Organic sources of calcium

Calcium helps break up clay and release nutrients tied up in alkaline soils. It is especially good for cabbage family crops (and can help keep your tomatoes from getting blossom end rot).

Eggshells High in calcium.
High-Calcium Lime (Calcite) A good source of calcium when magnesium levels are too high for dolomitic lime. Oyster shell flour is a good substitute. 1 qt = about 1 lb 14 oz.
Dolomitic Lime A good source of calcium and magnesium to be used for acid soils. In a clay soil, 8.75 lb of lime per 100 sq ft raises the pH one point. In a light sandy soil, 2.5 lb per 100 sq ft raises the pH one point. Do not use in soil with a sufficient or high magnesium level. Do not use lime to “sweeten” the compost pile as doing so will result in a serious loss of nitrogen. A layer of soil will discourage flies and reduce odors. 1 qt = about 3 lb 8 oz.

Organic soil modifiers (compost and such)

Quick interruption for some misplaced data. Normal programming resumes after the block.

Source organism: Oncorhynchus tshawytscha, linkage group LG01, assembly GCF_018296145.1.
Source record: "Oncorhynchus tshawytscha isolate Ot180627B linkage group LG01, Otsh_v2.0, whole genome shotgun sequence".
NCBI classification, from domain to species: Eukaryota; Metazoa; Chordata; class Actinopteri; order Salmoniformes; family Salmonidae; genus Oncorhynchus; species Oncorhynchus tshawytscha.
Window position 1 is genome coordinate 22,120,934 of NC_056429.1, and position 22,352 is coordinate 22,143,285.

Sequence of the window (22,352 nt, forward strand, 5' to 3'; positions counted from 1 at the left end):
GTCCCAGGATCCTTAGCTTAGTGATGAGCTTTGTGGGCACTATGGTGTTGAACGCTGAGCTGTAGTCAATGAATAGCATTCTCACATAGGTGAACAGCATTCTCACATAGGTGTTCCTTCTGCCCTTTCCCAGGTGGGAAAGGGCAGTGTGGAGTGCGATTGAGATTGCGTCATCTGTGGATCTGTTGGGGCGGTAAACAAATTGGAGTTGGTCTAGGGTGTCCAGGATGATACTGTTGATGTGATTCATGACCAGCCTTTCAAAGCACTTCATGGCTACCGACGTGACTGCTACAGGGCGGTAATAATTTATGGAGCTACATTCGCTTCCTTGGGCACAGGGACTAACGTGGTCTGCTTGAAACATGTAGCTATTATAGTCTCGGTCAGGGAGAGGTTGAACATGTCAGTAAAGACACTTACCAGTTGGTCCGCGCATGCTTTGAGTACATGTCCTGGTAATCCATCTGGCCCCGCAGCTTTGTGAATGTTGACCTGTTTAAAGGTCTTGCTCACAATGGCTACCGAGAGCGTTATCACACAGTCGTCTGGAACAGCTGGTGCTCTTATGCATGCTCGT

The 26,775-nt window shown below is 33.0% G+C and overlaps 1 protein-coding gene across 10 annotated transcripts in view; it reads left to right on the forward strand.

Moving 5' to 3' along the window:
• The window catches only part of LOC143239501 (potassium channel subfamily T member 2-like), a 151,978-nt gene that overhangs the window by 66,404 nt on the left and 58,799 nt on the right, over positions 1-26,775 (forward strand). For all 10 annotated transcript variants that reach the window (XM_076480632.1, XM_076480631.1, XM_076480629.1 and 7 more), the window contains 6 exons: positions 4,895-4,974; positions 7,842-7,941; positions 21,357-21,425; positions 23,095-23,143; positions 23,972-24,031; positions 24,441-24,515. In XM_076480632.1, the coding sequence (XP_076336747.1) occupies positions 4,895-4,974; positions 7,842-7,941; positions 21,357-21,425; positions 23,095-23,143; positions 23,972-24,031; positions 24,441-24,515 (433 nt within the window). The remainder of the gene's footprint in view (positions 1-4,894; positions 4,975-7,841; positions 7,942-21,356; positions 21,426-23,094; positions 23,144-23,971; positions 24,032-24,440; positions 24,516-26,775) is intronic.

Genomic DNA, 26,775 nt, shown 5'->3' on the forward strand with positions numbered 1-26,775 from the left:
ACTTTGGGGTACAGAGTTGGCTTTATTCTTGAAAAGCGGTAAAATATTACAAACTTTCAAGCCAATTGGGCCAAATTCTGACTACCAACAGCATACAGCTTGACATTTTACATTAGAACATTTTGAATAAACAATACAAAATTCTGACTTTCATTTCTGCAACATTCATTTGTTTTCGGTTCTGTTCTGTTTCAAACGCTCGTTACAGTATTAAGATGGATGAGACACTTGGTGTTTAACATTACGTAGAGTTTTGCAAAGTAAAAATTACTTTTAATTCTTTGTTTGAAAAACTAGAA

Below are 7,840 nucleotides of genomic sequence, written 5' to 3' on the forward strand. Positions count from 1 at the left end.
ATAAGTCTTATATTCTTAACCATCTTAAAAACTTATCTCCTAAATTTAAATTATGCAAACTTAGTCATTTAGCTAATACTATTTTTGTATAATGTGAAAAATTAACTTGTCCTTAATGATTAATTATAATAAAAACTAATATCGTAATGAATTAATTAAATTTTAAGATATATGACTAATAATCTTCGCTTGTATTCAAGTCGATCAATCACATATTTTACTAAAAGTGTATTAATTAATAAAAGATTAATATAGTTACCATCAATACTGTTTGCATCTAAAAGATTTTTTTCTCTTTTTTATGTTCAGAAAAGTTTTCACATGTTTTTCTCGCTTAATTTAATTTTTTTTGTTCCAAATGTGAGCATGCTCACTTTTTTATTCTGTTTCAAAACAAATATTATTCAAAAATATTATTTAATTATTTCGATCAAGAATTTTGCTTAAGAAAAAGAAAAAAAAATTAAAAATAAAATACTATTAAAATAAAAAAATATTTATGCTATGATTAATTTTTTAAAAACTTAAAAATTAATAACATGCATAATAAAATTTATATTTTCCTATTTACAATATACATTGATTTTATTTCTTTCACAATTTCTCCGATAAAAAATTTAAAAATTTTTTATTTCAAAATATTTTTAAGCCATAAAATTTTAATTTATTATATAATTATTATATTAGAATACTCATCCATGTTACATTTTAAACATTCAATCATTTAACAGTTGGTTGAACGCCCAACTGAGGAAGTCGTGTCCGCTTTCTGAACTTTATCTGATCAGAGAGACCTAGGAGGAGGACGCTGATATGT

Plants also need HUMUS (with its organic matter and minerals) which is produced by decaying organic matter such as compost, manure, rice hulls and cover crops (compost crops). An alkaline soil can be brought closer to neutral by compost or manure. Compost has a buffering effect on soil, correcting both acid and alkaline conditions.

Compost Good compost is the most important part of the garden. It aerates the soil, breaks up clay, improves drainage, prevents erosion, neutralizes toxins, holds precious moisture, releases essential nutrients, and feeds the microbiotic life of the soil, creating healthy conditions for natural antibiotics, worms and beneficial fungi. Use up to one inch of compost which includes 50% soil by volume (8 cu ft [12 five-gallon buckets] / 100 sq ft) per four-month growing season, or up to 1/2 inch of compost (4 cu ft [6 five-gallon buckets] / 100 sq ft) if compost is made without soil.
Manure Solids Horse 0.7% N 0.2% P 0.7% K Age 2-3 months
  Rabbit 2.4% N 1.4% P 0.6% K Age 2 months